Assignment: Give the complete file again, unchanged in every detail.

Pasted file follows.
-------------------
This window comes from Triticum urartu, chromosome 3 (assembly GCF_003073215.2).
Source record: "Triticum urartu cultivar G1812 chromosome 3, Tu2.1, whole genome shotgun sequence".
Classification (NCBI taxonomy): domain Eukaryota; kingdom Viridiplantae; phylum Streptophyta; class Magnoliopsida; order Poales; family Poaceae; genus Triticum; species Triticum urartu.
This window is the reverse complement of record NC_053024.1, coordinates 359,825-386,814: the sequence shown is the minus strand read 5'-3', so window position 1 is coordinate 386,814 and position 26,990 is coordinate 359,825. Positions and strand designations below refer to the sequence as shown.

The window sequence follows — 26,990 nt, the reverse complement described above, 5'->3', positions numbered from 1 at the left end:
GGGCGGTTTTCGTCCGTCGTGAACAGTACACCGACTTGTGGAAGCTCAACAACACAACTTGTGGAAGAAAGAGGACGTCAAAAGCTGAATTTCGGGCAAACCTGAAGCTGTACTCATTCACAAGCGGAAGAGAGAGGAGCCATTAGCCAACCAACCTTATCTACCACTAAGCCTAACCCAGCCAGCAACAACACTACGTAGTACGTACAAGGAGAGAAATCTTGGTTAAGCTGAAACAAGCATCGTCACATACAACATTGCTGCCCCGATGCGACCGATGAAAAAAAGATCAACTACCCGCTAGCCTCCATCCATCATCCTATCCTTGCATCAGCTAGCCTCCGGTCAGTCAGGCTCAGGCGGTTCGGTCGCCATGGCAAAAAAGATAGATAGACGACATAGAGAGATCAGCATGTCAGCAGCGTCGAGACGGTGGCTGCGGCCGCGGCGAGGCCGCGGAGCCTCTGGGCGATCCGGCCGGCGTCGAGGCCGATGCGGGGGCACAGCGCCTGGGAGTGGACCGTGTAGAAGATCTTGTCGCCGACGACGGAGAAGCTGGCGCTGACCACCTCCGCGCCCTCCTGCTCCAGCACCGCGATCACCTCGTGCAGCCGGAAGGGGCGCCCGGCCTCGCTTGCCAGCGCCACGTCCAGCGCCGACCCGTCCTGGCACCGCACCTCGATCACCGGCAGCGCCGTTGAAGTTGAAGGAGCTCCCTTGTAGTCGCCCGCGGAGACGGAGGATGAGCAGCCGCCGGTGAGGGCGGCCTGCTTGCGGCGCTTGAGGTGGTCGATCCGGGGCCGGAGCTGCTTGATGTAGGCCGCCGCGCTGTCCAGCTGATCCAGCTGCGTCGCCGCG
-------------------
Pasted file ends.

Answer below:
This window comes from Triticum urartu, chromosome 3 (assembly GCF_003073215.2).
Source record: "Triticum urartu cultivar G1812 chromosome 3, Tu2.1, whole genome shotgun sequence".
Classification (NCBI taxonomy): domain Eukaryota; kingdom Viridiplantae; phylum Streptophyta; class Magnoliopsida; order Poales; family Poaceae; genus Triticum; species Triticum urartu.
This window is the reverse complement of record NC_053024.1, coordinates 359,825-386,814: the sequence shown is the minus strand read 5'-3', so window position 1 is coordinate 386,814 and position 26,990 is coordinate 359,825. Positions and strand designations below refer to the sequence as shown.

The window sequence follows — 26,990 nt, the reverse complement described above, 5'->3', positions numbered from 1 at the left end:
GGGCGGTTTTCGTCCGTCGTGAACAGTACACCGACTTGTGGAAGCTCAACAACACAACTTGTGGAAGAAAGAGGACGTCAAAAGCTGAATTTCGGGCAAACCTGAAGCTGTACTCATTCACAAGCGGAAGAGAGAGGAGCCATTAGCCAACCAACCTTATCTACCACTAAGCCTAACCCAGCCAGCAACAACACTACGTAGTACGTACAAGGAGAGAAATCTTGGTTAAGCTGAAACAAGCATCGTCACATACAACATTGCTGCCCCGATGCGACCGATGAAAAAAAGATCAACTACCCGCTAGCCTCCATCCATCATCCTATCCTTGCATCAGCTAGCCTCCGGTCAGTCAGGCTCAGGCGGTTCGGTCGCCATGGCAAAAAAGATAGATAGACGACATAGAGAGATCAGCATGTCAGCAGCGTCGAGACGGTGGCTGCGGCCGCGGCGAGGCCGCGGAGCCTCTGGGCGATCCGGCCGGCGTCGAGGCCGATGCGGGGGCACAGCGCCTGGGAGTGGACCGTGTAGAAGATCTTGTCGCCGACGACGGAGAAGCTGGCGCTGACCACCTCCGCGCCCTCCTGCTCCAGCACCGCGATCACCTCGTGCAGCCGGAAGGGGCGCCCGGCCTCGCTTGCCAGCGCCACGTCCAGCGCCGACCCGTCCTGGCACCGCACCTCGATCACCGGCAGCGCCGTTGAAGTTGAAGGAGCTCCCTTGTAGTCGCCCGCGGAGACGGAGGATGAGCAGCCGCCGGTGAGGGCGGCCTGCTTGCGGCGCTTGAGGTGGTCGATCCGGGGCCGGAGCTGCTTGATGTAGGCCGCCGCGCTGTCCAGCTGATCCAGCTGCGTCGCCGCG